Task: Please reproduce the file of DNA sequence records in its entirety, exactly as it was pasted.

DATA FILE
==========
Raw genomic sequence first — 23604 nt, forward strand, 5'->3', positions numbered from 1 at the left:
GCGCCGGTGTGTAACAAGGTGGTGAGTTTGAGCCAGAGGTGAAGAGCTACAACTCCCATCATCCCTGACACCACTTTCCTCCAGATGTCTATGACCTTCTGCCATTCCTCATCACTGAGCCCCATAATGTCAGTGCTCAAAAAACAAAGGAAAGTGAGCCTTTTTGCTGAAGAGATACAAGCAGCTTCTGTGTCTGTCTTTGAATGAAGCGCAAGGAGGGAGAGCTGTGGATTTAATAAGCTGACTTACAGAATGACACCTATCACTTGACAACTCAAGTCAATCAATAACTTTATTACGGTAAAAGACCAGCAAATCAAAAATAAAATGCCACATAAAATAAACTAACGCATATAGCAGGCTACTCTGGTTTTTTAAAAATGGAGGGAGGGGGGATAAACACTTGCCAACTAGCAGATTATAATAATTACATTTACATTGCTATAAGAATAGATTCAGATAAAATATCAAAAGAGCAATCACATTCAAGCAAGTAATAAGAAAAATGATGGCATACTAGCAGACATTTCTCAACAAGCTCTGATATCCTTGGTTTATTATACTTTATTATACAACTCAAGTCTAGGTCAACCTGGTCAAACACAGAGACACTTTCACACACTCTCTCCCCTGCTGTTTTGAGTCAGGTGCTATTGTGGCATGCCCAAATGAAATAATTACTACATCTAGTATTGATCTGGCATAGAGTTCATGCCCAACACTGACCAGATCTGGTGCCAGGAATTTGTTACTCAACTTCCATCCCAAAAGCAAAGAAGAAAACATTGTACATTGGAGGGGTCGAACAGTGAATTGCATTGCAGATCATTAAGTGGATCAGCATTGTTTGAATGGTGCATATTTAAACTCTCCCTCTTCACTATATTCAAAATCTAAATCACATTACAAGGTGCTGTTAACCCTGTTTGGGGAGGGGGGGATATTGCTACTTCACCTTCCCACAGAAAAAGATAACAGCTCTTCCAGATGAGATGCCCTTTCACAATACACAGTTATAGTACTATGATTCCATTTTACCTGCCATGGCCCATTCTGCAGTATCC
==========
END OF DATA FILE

Raw genomic sequence first — 23604 nt, forward strand, 5'->3', positions numbered from 1 at the left:
GCGCCGGTGTGTAACAAGGTGGTGAGTTTGAGCCAGAGGTGAAGAGCTACAACTCCCATCATCCCTGACACCACTTTCCTCCAGATGTCTATGACCTTCTGCCATTCCTCATCACTGAGCCCCATAATGTCAGTGCTCAAAAAACAAAGGAAAGTGAGCCTTTTTGCTGAAGAGATACAAGCAGCTTCTGTGTCTGTCTTTGAATGAAGCGCAAGGAGGGAGAGCTGTGGATTTAATAAGCTGACTTACAGAATGACACCTATCACTTGACAACTCAAGTCAATCAATAACTTTATTACGGTAAAAGACCAGCAAATCAAAAATAAAATGCCACATAAAATAAACTAACGCATATAGCAGGCTACTCTGGTTTTTTAAAAATGGAGGGAGGGGGGATAAACACTTGCCAACTAGCAGATTATAATAATTACATTTACATTGCTATAAGAATAGATTCAGATAAAATATCAAAAGAGCAATCACATTCAAGCAAGTAATAAGAAAAATGATGGCATACTAGCAGACATTTCTCAACAAGCTCTGATATCCTTGGTTTATTATACTTTATTATACAACTCAAGTCTAGGTCAACCTGGTCAAACACAGAGACACTTTCACACACTCTCTCCCCTGCTGTTTTGAGTCAGGTGCTATTGTGGCATGCCCAAATGAAATAATTACTACATCTAGTATTGATCTGGCATAGAGTTCATGCCCAACACTGACCAGATCTGGTGCCAGGAATTTGTTACTCAACTTCCATCCCAAAAGCAAAGAAGAAAACATTGTACATTGGAGGGGTCGAACAGTGAATTGCATTGCAGATCATTAAGTGGATCAGCATTGTTTGAATGGTGCATATTTAAACTCTCCCTCTTCACTATATTCAAAATCTAAATCACATTACAAGGTGCTGTTAACCCTGTTTGGGGAGGGGGGGATATTGCTACTTCACCTTCCCACAGAAAAAGATAACAGCTCTTCCAGATGAGATGCCCTTTCACAATACACAGTTATAGTACTATGATTCCATTTTACCTGCCATGGCCCATTCTGCAGTATCC